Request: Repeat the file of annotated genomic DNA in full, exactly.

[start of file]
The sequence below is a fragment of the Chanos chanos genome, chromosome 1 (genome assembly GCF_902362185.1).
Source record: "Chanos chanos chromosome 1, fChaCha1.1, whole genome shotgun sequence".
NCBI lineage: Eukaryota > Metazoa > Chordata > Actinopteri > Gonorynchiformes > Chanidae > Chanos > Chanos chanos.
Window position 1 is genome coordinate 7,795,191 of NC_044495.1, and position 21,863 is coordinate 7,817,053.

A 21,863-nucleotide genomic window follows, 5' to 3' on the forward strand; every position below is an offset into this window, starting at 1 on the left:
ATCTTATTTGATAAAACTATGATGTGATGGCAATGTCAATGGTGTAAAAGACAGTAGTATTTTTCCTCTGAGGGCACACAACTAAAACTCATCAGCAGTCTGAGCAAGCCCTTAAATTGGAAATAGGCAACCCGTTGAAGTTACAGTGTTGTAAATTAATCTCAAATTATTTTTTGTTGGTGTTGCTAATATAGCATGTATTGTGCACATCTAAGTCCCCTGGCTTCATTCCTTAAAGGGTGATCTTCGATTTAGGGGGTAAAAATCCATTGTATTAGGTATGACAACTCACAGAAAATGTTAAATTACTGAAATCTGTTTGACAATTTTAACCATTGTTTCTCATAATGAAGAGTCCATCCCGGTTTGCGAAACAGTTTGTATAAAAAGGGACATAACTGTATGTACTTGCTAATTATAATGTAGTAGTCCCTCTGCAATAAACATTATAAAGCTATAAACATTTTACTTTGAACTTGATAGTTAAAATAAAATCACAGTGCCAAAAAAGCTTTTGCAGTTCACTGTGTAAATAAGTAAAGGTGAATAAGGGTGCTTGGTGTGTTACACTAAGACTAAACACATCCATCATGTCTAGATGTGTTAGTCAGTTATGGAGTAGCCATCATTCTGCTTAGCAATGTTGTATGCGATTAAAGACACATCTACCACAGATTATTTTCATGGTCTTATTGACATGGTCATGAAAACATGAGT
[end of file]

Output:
The sequence below is a fragment of the Chanos chanos genome, chromosome 1 (genome assembly GCF_902362185.1).
Source record: "Chanos chanos chromosome 1, fChaCha1.1, whole genome shotgun sequence".
NCBI lineage: Eukaryota > Metazoa > Chordata > Actinopteri > Gonorynchiformes > Chanidae > Chanos > Chanos chanos.
Window position 1 is genome coordinate 7,795,191 of NC_044495.1, and position 21,863 is coordinate 7,817,053.

A 21,863-nucleotide genomic window follows, 5' to 3' on the forward strand; every position below is an offset into this window, starting at 1 on the left:
ATCTTATTTGATAAAACTATGATGTGATGGCAATGTCAATGGTGTAAAAGACAGTAGTATTTTTCCTCTGAGGGCACACAACTAAAACTCATCAGCAGTCTGAGCAAGCCCTTAAATTGGAAATAGGCAACCCGTTGAAGTTACAGTGTTGTAAATTAATCTCAAATTATTTTTTGTTGGTGTTGCTAATATAGCATGTATTGTGCACATCTAAGTCCCCTGGCTTCATTCCTTAAAGGGTGATCTTCGATTTAGGGGGTAAAAATCCATTGTATTAGGTATGACAACTCACAGAAAATGTTAAATTACTGAAATCTGTTTGACAATTTTAACCATTGTTTCTCATAATGAAGAGTCCATCCCGGTTTGCGAAACAGTTTGTATAAAAAGGGACATAACTGTATGTACTTGCTAATTATAATGTAGTAGTCCCTCTGCAATAAACATTATAAAGCTATAAACATTTTACTTTGAACTTGATAGTTAAAATAAAATCACAGTGCCAAAAAAGCTTTTGCAGTTCACTGTGTAAATAAGTAAAGGTGAATAAGGGTGCTTGGTGTGTTACACTAAGACTAAACACATCCATCATGTCTAGATGTGTTAGTCAGTTATGGAGTAGCCATCATTCTGCTTAGCAATGTTGTATGCGATTAAAGACACATCTACCACAGATTATTTTCATGGTCTTATTGACATGGTCATGAAAACATGAGT